Meanwhile, in Never Never Land, Captain Hook (played by Rain Man) is still keeping it real. Sure, it’s not so cool to be older and still playing the I’m Young game with your crew, but whatever, he’s living his life the way he wants to live it. I guess Spielberg is using all this shit as a metaphor or whatever you’d fuckin’ call this shit: You become an adult, do adult things, and accept adult responsibility — or — you stay single and immature and fuck around with your buddies, playing pirate, and hitting the nightclubs with your old ass (wearing an unconvincing wig to disguise your gray balding pate).

I guess Hook is missing his old nemesis and wants to relive the old times, so he has his boys break into grandma’s house and jack the children while the rest of the family is out at some ceremony/function, where they’re dedicating an orphanage wing or something to Wendy. After getting Detective Inspector Phil Collins on the case, Williams tries to chill out with some booze, but along comes Tinkerbell to try to convince him to become The Pan again, because the hooooooooook brings you baaaaaaaaack….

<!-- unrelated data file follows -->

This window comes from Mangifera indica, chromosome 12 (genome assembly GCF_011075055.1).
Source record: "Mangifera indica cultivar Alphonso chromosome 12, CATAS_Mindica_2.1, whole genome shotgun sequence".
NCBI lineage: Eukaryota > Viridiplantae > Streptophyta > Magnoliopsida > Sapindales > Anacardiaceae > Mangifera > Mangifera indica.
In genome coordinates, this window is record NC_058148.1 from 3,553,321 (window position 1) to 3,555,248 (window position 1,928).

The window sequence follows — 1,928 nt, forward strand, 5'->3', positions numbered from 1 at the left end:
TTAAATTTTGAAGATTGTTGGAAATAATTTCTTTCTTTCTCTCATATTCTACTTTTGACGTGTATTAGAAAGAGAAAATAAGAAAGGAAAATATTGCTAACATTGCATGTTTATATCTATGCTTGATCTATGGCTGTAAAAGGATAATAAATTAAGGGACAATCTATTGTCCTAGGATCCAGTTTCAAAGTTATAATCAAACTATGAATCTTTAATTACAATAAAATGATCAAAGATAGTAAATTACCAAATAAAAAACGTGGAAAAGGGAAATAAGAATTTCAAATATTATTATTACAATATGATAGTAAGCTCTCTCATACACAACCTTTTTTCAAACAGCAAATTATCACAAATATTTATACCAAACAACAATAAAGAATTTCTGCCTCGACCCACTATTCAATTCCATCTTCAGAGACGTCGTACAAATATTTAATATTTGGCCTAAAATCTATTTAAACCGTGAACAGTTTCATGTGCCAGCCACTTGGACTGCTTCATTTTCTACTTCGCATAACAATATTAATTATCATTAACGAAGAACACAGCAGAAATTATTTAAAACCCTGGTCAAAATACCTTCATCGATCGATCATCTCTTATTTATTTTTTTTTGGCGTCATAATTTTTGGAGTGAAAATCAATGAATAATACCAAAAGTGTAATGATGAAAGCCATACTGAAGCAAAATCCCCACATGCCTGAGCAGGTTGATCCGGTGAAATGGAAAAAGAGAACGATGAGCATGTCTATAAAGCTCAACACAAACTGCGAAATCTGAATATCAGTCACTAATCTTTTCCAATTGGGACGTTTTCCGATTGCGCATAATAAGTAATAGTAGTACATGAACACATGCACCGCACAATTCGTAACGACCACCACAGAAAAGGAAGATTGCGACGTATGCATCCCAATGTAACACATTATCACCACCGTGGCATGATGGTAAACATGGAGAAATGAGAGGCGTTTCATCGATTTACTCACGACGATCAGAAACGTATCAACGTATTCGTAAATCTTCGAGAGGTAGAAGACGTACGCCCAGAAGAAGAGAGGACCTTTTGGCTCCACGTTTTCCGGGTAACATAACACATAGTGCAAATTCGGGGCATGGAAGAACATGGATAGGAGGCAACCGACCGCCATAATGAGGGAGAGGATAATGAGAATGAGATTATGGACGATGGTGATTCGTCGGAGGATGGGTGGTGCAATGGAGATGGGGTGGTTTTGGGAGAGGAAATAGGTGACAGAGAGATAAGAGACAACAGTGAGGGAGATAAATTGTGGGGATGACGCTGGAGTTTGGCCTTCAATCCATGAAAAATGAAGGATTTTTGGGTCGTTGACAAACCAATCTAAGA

You know, that ceremony sequence I mentioned in the last paragraph? It’s actually my favorite scene in the entire film; Williams is giving a treacly (yet sincere) speech about how awesome Wendy was for taking in so many orphans (himself included) and raising them, teaching them well, letting them lead the way and showing them all the beauty they possess inside, gimme some more crack Bobby, etc. It ends with all the orphans in the audience standing up and applauding their love for this old broad; most of them are pretty old themselves, and I’m sure they all live pretty respectable lives, which is why it’s so touching to think that it all came out of this lady taking care of them, when no one else would. Biologically, she may not be their mother, but while they were in her care, she put most moms to shame. In any other film, this would’ve been the ending, some Mr. Holland’s Opus kind-of shit, but in this joint, this happens in the first 30 minutes or so.

Which is why it’s kind of a drag that the majority of the first act feels kinda….draggy. That scene is so awesome, but what preceded it and what follows it feels pretty lame. In fact, it’s kinda funny that this film ultimately mirrors the Peter Banning character (that’s Robin Williams to you); the more he finds out about who he used to be, the more fun the movie gets. Until he finally becomes The Pan (spoiler for a 20-year-old movie about Peter Fucking Pan) and the movie finally gets off the ground with some medium-level Good Times. But that also means that for the first half, this shit’s almost as boring as the main character’s non-Pan self.